Berlin: Empty Elections
‘This reunification generation of Germans is sick of coalition government but equally dissatisfied with the alternatives on offer’
Why is the German election campaign, which reaches its climax this month, so utterly dull, I asked my friend while strolling through the streets of Berlin’s Mitte district. “Well,” he shrugged, “this is a German campaign — what do you expect? It is bound to be solid but lacklustre.” Here we go again, I thought, the old excuse that Germans just don’t do excitement, they do reliability, and do it well. What did I expect? Quite simply: a theme, or maybe just an ounce of political courage that would turn this campaign into a debate or even a battle of ideas. After all, is this not what one should expect of a country that has become accustomed to seeing itself as the epitome of the European social model, or even, in the context of the current economic crisis, an example to the whole world?
Hang on a minute, cautioned my friend, Germany already has a new European face, and we’re standing right in the middle of it — just take a look around you. And I did. I saw the shiny new ministries and embassies right by Norman Foster’s reconstructed Reichstag, across from the Brandenburg Gate, I saw Spanish tourists delighted to find the cheapest cappuccino in any Western European capital, I saw hip young Americans on their way to an art installation that promised to be more radical than anything they had seen in Brooklyn or Shoreditch. Wasn’t this Germany’s happy new European face?
I turned round. Under a red and white parasol sat a solitary, slightly comic figure: a man in his late fifties, in shorts and sandals, resting from the late summer heat and fanning himself with a few papers — a campaigner for the centre-left Social Democrats. Frank-Walter Steinmeier, the Social Democrat foreign minister and candidate for chancellor, had just unveiled his campaign team, a solid, if slightly bland line-up of little-known functionaries and backbenchers. Was this exhausted veteran before me an honest image of what the Social Democrats — one half of the present coalition government — had at its disposal to confront Chancellor Angela Merkel’s Christian Democratic Union, which is far ahead in the polls? When Steinmeier claimed that Germany can create a total of four million jobs in the next decade and eradicate unemployment by 2020, rival parties predictably heaped criticism on his “Germany Plan”, describing it as a vague socialist fantasy, a demonstration not of strength but of impotence. I didn’t dare to confront the old campaigner, now resting languidly on a fold-up chair, with accusations of impotence.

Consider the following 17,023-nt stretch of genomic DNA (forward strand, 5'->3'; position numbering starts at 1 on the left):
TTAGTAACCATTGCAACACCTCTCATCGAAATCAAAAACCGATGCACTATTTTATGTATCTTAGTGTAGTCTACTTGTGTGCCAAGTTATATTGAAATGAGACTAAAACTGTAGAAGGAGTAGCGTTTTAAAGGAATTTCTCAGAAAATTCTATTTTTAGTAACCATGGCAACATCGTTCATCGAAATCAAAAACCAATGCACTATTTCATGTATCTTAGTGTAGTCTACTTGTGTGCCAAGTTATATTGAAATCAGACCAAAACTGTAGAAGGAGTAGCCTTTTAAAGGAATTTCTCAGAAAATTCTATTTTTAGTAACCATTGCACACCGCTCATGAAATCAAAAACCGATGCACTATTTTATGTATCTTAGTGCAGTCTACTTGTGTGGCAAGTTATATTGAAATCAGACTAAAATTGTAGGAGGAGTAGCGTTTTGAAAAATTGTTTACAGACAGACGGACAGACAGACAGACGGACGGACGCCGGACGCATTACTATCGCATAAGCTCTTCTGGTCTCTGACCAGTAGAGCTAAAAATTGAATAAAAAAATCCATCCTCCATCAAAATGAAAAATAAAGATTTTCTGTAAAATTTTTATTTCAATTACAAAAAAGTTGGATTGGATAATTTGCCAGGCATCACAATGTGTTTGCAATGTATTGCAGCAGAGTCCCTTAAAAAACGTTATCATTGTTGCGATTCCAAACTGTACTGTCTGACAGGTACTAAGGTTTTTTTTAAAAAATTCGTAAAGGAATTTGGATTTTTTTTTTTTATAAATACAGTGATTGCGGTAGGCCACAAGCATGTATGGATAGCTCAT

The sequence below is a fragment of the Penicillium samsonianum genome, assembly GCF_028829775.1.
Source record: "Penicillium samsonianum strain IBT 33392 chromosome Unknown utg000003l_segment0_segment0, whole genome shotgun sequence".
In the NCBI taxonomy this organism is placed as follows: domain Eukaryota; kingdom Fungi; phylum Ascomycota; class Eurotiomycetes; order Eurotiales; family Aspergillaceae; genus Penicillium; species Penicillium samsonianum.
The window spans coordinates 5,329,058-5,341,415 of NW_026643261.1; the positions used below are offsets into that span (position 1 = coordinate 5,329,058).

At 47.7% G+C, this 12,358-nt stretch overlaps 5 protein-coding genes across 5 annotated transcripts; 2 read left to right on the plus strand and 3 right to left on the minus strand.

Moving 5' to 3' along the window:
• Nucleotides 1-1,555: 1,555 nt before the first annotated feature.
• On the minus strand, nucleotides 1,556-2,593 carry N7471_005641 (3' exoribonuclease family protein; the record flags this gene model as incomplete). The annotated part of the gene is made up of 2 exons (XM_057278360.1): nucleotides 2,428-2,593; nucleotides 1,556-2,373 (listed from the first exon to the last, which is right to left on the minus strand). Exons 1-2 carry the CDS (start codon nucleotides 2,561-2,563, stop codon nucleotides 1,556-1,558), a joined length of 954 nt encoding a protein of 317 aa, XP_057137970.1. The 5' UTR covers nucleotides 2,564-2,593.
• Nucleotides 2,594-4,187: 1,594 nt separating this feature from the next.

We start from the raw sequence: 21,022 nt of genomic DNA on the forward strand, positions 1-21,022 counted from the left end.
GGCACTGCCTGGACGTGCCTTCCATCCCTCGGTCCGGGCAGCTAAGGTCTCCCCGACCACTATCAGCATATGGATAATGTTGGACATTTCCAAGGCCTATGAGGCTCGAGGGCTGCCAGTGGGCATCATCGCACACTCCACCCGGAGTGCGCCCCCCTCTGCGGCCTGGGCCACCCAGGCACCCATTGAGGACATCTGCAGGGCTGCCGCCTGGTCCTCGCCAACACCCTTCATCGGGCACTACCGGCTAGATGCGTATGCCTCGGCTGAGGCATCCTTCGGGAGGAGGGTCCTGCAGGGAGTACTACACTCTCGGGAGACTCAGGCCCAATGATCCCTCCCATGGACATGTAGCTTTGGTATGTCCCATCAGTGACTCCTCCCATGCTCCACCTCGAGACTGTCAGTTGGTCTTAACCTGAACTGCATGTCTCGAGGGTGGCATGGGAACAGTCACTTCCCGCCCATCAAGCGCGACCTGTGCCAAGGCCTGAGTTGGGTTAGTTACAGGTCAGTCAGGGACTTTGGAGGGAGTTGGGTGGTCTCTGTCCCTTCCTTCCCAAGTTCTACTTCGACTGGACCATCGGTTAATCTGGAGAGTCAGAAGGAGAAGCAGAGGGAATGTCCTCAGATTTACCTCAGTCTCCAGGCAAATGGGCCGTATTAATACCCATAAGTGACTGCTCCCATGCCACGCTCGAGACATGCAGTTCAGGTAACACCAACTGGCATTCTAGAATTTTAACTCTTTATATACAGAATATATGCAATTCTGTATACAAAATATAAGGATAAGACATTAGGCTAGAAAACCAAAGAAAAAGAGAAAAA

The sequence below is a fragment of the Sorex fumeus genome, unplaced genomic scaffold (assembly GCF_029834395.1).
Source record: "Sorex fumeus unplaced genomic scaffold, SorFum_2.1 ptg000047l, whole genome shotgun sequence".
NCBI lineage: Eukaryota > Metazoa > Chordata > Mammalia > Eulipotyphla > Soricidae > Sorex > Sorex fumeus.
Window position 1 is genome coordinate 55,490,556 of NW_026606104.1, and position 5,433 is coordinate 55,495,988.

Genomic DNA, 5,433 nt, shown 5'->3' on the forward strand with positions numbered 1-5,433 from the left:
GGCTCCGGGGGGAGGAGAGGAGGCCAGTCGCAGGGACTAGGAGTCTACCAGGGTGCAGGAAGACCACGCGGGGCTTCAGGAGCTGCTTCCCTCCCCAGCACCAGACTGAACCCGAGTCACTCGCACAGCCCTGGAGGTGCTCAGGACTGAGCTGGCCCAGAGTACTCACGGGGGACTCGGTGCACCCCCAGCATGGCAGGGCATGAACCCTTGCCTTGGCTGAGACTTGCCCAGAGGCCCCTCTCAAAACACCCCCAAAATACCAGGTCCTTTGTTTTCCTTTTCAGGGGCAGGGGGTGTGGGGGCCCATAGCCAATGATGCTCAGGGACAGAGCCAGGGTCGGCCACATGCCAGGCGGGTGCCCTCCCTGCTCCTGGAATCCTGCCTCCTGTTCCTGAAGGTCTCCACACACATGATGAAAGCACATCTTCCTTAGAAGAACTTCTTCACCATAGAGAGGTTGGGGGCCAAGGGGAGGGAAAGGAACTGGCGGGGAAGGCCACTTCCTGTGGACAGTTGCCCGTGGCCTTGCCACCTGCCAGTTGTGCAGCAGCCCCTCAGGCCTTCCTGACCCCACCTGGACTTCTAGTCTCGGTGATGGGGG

As for the other half of the grand coalition: Merkel dominates the scene and yet remains hard to define. Her modest, self-effacing style, instinct for consensus and austere but upbeat moral rectitude make her more appealing than her dour opponent.
However, this has hardly made a significant impact on the generation who may be the decisive voting bloc in this election: the 30-40-year-olds, i.e. the youngest voters who still remember a divided Germany. This reunification generation is sick of a coalition government with colourless compromises, but equally dissatisfied with the alternatives on offer — mainly because they don’t identify with their style. In a country like Britain where conservative politics can offer an intellectual as well as an aesthetic challenge to the status quo this may be hard to imagine, but in Germany the Right is still seen as irredeemably philistine and uncool.
Look at that, exclaimed my friend, and pointed at a bright green meadow the size of a football field, right in the centre of the city. In this spot once stood the East German parliament buildings before they were demolished last year, causing many tortured discussions about the face of post-unification Germany. Over the next few years, a museum modelled on the old Prussian royal palace will be erected. Its style is so archaic and its mission so lofty (it is supposed to house exhibitions to “make people think about other cultures”) that even Prince Charles would approve. Perhaps it is too simple a metaphor to see this empty space as a symbol of the flatness of German politics in the face of a general election: a pleasant in-between, waiting for something new to be constructed. Still — is it a coincidence that this vacant site should be found in the heart of the new Berlin?
Chancellor Merkel once commented that President Sarkozy behaved like the Sun King. In Germany you have to persuade people, she said. Perhaps she forgot that the first step to persuasion is to develop a theme. What one hopes for from this election is that it finally spurs a debate about what themes Germans want their politicians to bring to the table. What one fears is that it will reveal a mirror image of what lies in the middle of Berlin: a flat empty space, with solitary, languid figures who chose the wrong outfit for the new, supposedly European Germany.